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Anthony Ray Hinton Spent Almost 30 Years on Death Row. Now He Has a Message for White America.

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Anthony Ray Hinton was mowing the lawn at his mother's house in 1985 when Alabama police came to arrest him for 2 murders he did not commit. One took place when he was working the night shift at a Birmingham warehouse. Yet the state won a death sentence, based on 2 bullets it falsely claimed matched a gun found at his mother's home. In his powerful new memoir, "The Sun Does Shine: How I Found Life and Freedom on Death Row," Hinton describes how racism and a system stacked against the poor were the driving forces behind his conviction. He also writes about the unique and unexpected bonds that can form on death row, and in particular about his relationship with Henry Hays, a former Klansman sentenced to death for a notorious lynching in 1981. Hays died in the electric chair in 1997 - 1 of 54 people executed in Alabama while Hinton was on death row.
After almost 30 years, Hinton was finally exonerated in 2015, thanks to the Equal Justice Initiative, or EJI. On April 27…

More Malaysians want end to mandatory death penalty, online poll shows

Kuala Lumpur, Malaysia
Kuala Lumpur, Malaysia
Over 1/2 of Malaysians surveyed in an online poll want the government to scrap the mandatory death sentence that leaves judges with no discretion to hand down lighter punishments.

Conducted by Barisan Nasional (BN) component Gerakan, the online poll results showed 838 online respondents were in favour of abolishing the mandatory death sentence while 685 respondents disagreed with judges being given the discretion to decide sentences, the party's Youth wing leader Chai Ko Thing told a news conference today.

"As you can see from the results of votes garnered, the ratio is those who agreed are 55 % and those who disagreed is 45," the Gerakan Youth Legal Bureau chief said.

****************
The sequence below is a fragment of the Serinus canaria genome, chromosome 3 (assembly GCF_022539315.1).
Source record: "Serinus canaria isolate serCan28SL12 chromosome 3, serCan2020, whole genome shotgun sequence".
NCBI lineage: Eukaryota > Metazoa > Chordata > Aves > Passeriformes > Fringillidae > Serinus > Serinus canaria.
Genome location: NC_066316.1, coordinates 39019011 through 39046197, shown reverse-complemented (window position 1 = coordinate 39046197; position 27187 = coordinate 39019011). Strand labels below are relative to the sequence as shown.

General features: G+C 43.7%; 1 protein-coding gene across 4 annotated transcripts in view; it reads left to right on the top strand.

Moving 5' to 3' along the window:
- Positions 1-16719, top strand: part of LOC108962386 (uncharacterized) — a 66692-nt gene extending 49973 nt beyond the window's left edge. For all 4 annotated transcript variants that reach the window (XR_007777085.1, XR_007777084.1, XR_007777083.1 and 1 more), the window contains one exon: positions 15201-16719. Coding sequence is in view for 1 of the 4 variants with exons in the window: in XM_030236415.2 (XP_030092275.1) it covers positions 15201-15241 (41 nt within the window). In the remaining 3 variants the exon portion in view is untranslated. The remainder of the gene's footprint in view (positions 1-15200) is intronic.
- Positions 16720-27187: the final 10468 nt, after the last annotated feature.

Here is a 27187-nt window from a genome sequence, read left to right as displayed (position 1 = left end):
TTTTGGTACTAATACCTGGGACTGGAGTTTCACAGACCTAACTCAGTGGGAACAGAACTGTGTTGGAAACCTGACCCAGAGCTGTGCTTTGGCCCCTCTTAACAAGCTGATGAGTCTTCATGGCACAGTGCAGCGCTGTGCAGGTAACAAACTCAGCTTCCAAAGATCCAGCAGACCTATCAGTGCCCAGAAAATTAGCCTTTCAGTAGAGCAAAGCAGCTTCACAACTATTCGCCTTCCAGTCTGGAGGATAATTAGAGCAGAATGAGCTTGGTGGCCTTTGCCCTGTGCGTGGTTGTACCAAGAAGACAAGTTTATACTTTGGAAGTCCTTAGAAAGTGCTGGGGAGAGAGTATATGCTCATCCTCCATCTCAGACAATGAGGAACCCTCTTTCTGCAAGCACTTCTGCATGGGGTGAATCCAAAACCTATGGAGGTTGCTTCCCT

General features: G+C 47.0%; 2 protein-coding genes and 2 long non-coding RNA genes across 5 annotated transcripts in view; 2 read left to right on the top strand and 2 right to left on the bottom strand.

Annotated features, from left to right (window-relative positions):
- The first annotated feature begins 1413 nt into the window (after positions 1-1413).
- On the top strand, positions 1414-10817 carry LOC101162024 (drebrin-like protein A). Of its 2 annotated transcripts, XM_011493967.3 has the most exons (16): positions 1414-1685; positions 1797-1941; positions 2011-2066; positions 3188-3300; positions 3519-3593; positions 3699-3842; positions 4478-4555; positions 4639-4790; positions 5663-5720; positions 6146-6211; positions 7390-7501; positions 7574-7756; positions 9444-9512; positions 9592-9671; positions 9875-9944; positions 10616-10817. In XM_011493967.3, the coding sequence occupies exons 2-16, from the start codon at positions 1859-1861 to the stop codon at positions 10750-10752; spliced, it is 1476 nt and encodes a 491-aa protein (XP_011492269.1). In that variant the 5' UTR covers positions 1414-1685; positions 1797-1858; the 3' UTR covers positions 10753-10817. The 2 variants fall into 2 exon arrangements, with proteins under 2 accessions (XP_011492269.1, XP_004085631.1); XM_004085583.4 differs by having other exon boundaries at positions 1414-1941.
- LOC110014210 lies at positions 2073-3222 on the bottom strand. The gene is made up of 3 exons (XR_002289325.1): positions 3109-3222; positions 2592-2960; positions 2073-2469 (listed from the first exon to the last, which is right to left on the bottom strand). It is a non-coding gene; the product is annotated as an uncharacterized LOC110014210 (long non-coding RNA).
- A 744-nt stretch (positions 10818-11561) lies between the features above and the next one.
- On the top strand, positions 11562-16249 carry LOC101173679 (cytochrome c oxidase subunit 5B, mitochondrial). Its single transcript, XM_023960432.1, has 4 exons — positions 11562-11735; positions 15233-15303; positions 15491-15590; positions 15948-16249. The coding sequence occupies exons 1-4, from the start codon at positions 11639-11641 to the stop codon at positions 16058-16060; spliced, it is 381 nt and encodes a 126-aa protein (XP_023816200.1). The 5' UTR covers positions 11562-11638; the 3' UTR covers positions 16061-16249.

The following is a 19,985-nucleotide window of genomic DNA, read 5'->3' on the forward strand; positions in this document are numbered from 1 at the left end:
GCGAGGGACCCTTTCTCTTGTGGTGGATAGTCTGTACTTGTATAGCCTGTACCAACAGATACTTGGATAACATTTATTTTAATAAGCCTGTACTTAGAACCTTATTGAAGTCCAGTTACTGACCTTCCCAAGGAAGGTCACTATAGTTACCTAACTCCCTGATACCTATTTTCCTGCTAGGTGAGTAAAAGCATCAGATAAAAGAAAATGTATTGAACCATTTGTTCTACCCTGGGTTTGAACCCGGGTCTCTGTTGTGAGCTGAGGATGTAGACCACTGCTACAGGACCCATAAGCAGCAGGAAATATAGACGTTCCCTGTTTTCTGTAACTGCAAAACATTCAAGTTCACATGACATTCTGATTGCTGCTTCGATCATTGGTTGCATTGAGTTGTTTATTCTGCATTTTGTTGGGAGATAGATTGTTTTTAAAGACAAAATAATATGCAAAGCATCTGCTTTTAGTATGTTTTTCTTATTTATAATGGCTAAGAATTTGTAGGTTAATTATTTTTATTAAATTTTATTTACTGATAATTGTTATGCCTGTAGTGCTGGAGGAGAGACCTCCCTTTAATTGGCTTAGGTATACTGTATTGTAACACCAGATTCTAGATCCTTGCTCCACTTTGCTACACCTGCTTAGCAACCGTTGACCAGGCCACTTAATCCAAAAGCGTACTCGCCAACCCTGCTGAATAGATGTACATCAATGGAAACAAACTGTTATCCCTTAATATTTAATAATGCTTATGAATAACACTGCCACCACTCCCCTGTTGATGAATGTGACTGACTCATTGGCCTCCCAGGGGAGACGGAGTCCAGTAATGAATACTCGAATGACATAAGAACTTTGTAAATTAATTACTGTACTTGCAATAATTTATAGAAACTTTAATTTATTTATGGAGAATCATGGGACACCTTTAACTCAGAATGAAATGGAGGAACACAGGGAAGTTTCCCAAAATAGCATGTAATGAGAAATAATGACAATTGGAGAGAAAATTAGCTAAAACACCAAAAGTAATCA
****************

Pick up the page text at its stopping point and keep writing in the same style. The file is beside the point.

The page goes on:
The survey results were collected from 1,523 anonymous Internet users over a 3-week period from January 22 and February 15 through Gerakan's online poll site bettermalaysiapoll.org.

The survey posed just 1 question: "In your opinion, should Malaysia abolish the mandatory death penalty?" and the results were based on the number of "Yes" or "No" clicks obtained.

According to Chai, the mandatory death penalty in Malaysia applies to various crimes such as murder, firearm possession, kidnapping with ransom, waging war against the King and drug offences.

However, he said the government has currently shown its intention to remove the mandatory death penalty for drug-related offences, a move he said is backed by public sentiments based on the poll results.

He said Gerakan had, in 2013, initiated a petition titled "No to death penalty", adding however the scrapping of mandatory death sentences may be a good starting point and middle path.

"So the party's stand on this issue is we are going for total abolishment of death sentence, but as a start from the result of this poll - it seems to be divided, maybe to remove mandatory, then we work towards total abolishment of death sentence," he said.

Source: themalaymailonline.com, February 18, 2016

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